A Partnership Approach To Implementing An Elimination Program For Hepatitis C: A Story From Down Under.

Author: Pedrana A, Doyle J, Stoove M, Richmond J, Gold J, Dietze P, Higgs P, Scott N, Howell J, McBryde E, Sievert W, Petrie D, Vickerman P, DiGiacomo D, Eagle M, Kelsall J, Thompson A, Hellard M

Theme: Epidemiology & Public Health Research Year: 2017

Background: Modelling suggests WHO targets for hepatitis C virus (HCV) elimination by 2030 can be achieved if treatments are targeted towards people who inject drugs (PWID). In Australia, universal access to direct-acting antivirals (DAAs) for all patients chronically infected removes key policy impediments making elimination targets achievable. However, to achieve these targets a major shift from tertiary- to community-based services is required to reach and treat PWID. This shift requires an integrated approach from providers, policy makers, community organisations and drug user networks.

Methods: The ‘Eliminate Hepatitis C (EC) Partnership’ is implementing an elimination program utilising a health systems framework, delivered through five key components; health promotion and demand generation activities, training and education, clinical pathways, data systems and surveillance and research and evaluation (including financing), with a governance structure to provide leadership and strategic direction. Community-integrated hepatitis C nurses are central to achieving the population coverage needed to realise elimination targets by providing support and outreach services within high-caseload community sites and prisons. The scale-up of key interventions, including rapid point-of-care testing and pharmacy-led treatment will ensure enough treatment demand for treatment-as-prevention to be effective and sustainable. A surveillance system will allow ongoing monitoring and assessment of achieving elimination targets.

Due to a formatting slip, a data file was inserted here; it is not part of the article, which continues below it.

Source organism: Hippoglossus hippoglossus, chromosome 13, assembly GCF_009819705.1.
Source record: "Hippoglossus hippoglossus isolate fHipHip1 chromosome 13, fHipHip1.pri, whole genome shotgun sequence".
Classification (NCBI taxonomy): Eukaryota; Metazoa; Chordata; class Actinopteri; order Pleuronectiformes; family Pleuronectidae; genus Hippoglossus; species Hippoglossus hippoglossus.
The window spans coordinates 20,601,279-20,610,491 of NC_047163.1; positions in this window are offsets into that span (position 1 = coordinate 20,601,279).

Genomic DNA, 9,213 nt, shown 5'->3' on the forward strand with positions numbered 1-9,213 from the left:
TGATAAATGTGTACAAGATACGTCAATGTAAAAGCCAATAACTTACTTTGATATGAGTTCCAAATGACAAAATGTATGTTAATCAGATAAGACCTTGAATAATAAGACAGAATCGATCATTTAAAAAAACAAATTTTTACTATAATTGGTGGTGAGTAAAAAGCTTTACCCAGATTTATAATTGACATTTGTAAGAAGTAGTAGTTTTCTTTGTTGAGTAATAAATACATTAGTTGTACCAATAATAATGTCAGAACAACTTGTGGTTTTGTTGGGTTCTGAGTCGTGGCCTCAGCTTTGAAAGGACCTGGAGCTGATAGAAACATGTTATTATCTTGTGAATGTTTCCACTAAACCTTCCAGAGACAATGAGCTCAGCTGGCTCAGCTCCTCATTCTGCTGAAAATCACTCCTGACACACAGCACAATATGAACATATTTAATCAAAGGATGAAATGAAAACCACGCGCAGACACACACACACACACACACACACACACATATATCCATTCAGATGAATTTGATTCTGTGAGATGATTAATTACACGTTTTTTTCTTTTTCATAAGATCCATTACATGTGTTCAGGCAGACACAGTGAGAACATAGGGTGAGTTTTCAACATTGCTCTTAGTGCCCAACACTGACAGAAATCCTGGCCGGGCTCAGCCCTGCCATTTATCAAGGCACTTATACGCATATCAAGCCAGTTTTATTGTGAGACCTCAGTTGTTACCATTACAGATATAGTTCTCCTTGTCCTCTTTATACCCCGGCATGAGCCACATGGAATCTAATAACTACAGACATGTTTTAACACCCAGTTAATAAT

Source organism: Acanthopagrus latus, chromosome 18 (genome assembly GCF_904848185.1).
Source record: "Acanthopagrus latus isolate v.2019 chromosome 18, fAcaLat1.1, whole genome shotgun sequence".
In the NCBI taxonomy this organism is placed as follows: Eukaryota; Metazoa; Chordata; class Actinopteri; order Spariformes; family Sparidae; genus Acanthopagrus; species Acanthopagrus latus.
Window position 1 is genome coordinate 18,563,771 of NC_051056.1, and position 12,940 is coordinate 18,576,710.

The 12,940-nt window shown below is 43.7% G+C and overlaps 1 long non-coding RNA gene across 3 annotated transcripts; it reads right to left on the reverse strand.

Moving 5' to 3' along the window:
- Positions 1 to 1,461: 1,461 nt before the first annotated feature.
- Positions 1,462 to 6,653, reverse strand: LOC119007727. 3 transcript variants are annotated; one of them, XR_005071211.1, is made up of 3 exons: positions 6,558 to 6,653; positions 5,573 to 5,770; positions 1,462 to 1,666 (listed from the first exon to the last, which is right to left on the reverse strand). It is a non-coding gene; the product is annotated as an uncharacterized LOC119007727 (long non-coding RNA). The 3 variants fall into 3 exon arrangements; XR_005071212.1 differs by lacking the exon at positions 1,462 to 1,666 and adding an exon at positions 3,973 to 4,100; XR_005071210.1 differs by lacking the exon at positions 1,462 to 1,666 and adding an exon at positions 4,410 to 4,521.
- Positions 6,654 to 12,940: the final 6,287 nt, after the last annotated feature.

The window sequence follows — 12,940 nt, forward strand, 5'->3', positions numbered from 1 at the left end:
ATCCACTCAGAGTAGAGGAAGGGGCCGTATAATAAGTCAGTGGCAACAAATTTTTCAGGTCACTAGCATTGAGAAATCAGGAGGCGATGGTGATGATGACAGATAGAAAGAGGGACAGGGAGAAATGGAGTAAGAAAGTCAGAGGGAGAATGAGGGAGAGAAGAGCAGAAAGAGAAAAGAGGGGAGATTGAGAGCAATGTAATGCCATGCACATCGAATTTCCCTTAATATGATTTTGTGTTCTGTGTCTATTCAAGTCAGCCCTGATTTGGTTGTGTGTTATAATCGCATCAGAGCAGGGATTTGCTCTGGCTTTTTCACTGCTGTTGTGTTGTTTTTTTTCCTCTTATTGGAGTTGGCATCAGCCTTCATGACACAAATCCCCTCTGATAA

Results: Between 2017-2021, the EC Partnership will provide tailored support to 28 community and prison services, to maximise the quality, efficiency and uptake of HCV treatment among PWID. Treating a minimum of 4500 PWID with HCV over a three-year period will provide meaningful reductions in community prevalence (21%) and incidence (12%). If successful this approach will enable the State of Victoria to meet WHO’s 2030 elimination targets.

Conclusion: Australia is uniquely placed to demonstrate impact of an innovative model that will strengthen local health systems and provide real-world evidence for HCV elimination aspirations.

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